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The Council of the People's Commissars (Russian: Совет народных коммиссаров, translit. Soviet Narodnykh Kommissarov), was the highest government authority under the Bolshevik system after the success of the Russian Revolution.



By September 1917, the councils (soviets) of workers, peasants and soldiers acquired considerable political and military power. The leaders of the Petrograd Soviet conspired to overthrow the Russian Provisional Government; the uprising started on 7 November 1917, when Red Guards units captured the Winter Palace. On the next day, 8 November 1917, the Second All-Russian Congress of Soviets recognized the success of the uprising, and formally established the new government that reflected the capture of the soviets by the Bolsheviks.

The government was formally called the Council of People's Commissars (Совет народных коммиссаров), abbreviated as Sovnarkom (совнарком). It was Leon Trotsky who devised the council name, thereby avoiding the more "bourgeois" terms, minister and cabinet.

The People's Commissars (Russian: Народный комиссар, tr.: Narodny komissar, or Narkom) functioned as government ministers; a ministry was therefore called called a People's Commissariat (Russian: Народный комиссариат, tr.: Narodny komissariat, abbreviated to narkomat).


An early Sovnarkom decree, introducing the "Western European calendar" in Russia. According to the decree, January 31, 1918 (Old style) was to be followed by February 14, 1918 (New style)

Traditionally, a government is a council of ministers nominated by a ruler or by a president, but the Bolsheviks saw this as a bourgeois institution, and wanted to create what they thought a new government of workers and peasants, a 'soviet' government.

The role and structure of the Sovnarkom was formalized in the 1918 Constitution of the RSFSR. The Sovnarkom of the RSFSR was responsible to the Congress of Soviets for the "general administration of the affairs of the state." The constitution enabled the Sovnarkom to issue decrees carrying the full force of law when the Congress was not in session. The Congress then routinely approved these decrees at its next session.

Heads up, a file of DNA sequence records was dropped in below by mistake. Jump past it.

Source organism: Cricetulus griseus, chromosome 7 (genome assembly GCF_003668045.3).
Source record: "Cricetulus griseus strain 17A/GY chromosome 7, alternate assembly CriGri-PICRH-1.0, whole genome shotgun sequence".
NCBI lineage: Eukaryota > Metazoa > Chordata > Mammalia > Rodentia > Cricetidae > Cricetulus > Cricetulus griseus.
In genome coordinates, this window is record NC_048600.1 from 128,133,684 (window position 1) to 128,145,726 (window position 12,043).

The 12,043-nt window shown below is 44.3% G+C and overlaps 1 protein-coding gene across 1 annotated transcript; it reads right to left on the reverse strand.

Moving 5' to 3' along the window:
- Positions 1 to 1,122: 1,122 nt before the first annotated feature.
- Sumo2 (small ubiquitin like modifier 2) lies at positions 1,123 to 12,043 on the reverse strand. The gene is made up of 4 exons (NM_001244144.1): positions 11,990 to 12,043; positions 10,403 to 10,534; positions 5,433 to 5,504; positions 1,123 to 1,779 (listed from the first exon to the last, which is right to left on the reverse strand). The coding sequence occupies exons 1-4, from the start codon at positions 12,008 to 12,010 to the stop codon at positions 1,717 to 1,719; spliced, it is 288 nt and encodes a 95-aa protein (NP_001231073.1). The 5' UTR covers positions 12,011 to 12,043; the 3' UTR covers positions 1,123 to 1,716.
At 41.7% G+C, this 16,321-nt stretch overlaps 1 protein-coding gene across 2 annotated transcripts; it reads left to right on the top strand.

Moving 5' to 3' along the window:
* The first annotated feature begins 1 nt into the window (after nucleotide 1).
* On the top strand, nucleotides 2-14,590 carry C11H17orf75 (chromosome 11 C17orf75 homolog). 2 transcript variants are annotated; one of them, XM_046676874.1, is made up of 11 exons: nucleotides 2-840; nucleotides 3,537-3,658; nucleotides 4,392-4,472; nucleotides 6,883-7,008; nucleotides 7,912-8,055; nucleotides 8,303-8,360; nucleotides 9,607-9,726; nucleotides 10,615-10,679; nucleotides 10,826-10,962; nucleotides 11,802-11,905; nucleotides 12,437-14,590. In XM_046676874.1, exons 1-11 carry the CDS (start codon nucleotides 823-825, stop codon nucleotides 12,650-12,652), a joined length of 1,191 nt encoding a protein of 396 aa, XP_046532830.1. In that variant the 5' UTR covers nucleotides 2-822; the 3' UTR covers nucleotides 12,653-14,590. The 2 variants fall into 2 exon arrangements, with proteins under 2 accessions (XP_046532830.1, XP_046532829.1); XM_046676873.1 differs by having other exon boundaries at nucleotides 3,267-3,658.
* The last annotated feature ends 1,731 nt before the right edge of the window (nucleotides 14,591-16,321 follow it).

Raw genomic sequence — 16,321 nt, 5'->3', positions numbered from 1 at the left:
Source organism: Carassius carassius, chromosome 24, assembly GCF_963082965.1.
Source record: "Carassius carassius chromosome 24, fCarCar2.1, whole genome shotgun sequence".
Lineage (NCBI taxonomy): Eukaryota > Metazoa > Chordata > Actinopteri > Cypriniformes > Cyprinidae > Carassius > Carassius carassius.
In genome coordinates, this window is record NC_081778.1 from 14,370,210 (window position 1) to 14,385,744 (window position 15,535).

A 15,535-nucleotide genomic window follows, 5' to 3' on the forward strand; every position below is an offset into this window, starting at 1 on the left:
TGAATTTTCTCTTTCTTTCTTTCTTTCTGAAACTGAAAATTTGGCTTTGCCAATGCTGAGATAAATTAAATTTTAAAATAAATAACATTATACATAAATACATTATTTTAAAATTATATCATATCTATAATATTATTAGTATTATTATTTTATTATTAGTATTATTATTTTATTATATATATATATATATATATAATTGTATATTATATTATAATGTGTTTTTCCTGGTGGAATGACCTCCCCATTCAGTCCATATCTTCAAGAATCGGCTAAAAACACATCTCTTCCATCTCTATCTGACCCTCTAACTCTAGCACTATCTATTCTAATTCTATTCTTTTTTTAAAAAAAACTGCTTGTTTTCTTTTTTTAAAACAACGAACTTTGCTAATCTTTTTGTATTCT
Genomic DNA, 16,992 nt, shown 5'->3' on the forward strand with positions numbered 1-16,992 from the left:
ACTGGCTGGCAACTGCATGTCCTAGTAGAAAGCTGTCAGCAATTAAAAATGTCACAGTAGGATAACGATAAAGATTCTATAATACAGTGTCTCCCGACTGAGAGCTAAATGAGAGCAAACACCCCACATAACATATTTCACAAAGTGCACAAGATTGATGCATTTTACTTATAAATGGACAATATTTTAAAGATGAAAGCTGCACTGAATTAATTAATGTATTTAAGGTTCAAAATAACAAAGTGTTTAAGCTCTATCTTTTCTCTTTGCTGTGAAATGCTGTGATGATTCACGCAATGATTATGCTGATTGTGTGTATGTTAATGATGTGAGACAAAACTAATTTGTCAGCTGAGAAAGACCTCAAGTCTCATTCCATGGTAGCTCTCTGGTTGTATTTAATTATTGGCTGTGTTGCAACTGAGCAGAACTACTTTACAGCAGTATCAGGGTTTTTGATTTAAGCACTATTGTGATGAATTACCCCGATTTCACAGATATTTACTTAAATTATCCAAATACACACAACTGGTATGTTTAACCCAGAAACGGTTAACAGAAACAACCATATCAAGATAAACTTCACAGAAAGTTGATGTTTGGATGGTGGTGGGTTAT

Each People's Commissar was head of commissariat and had several deputies and a collegium which functioned as a deliberative body to advise the commissar.

The Chairman of the Council of People's Commissars, also elected by the Congress, had a function similar to that of a prime minister. The first Chairman of the Sovnarkom was Vladimir Lenin.


The Original People's Commissars

The first council elected by the Second All-Russian congress was composed as follows:

People's Commissar Original incumbent Death
Chairman Vladimir Ulyanov (Lenin) Natural causes 1924
Secretary Nikolai Gorbunov Executed 1938
People's Commissariat for Agriculture Vladimir Milyutin Died in prison 1937
People's Commissariat for Military Affairs Vladimir Antonov-Ovseyenko

Nikolai Krylenko

Executed 1939

Executed 1938

People's Commissariat for Naval Affairs Pavel Dybenko Executed 1938
People's Commissariat for Trade and Industry Viktor Nogin 1924
People's Commissariat for Education Anatoly Lunacharsky 1933
People's Commissariat for Food Ivan Teodorovich Executed 1937
People's Commissariat for Foreign Affairs Leon Bronstein (Trotsky) Assassinated 1940
People's Commissariat for Interior Affairs Alexei Rykov Executed 1938
People's Commissariat for Justice Georgy Oppokov Executed 1937
People's Commissariat for Labour Alexander Shlyapnikov Executed 1937
People's Commissariat of Nationalities Joseph Djugashvili (Stalin) Natural causes 1953
People's Commissariat for Post and Telegraph Nikolai Glebov-Avilov Executed 1937
People's Commissariat of Railways (vacant)
People's Commissariat of Finance Ivan Skvortsov-Stepanov 1928

All-Union Sovnarkom

Upon the creation of the USSR in 1922, the Union's government was modelled after the first Sovnarkom. The Soviet republics retained their own governments which dealt with domestic matters.


In 1946, the Sovnarkoms were replaced by Councils of Ministers at both All-Union and republic level.

See also

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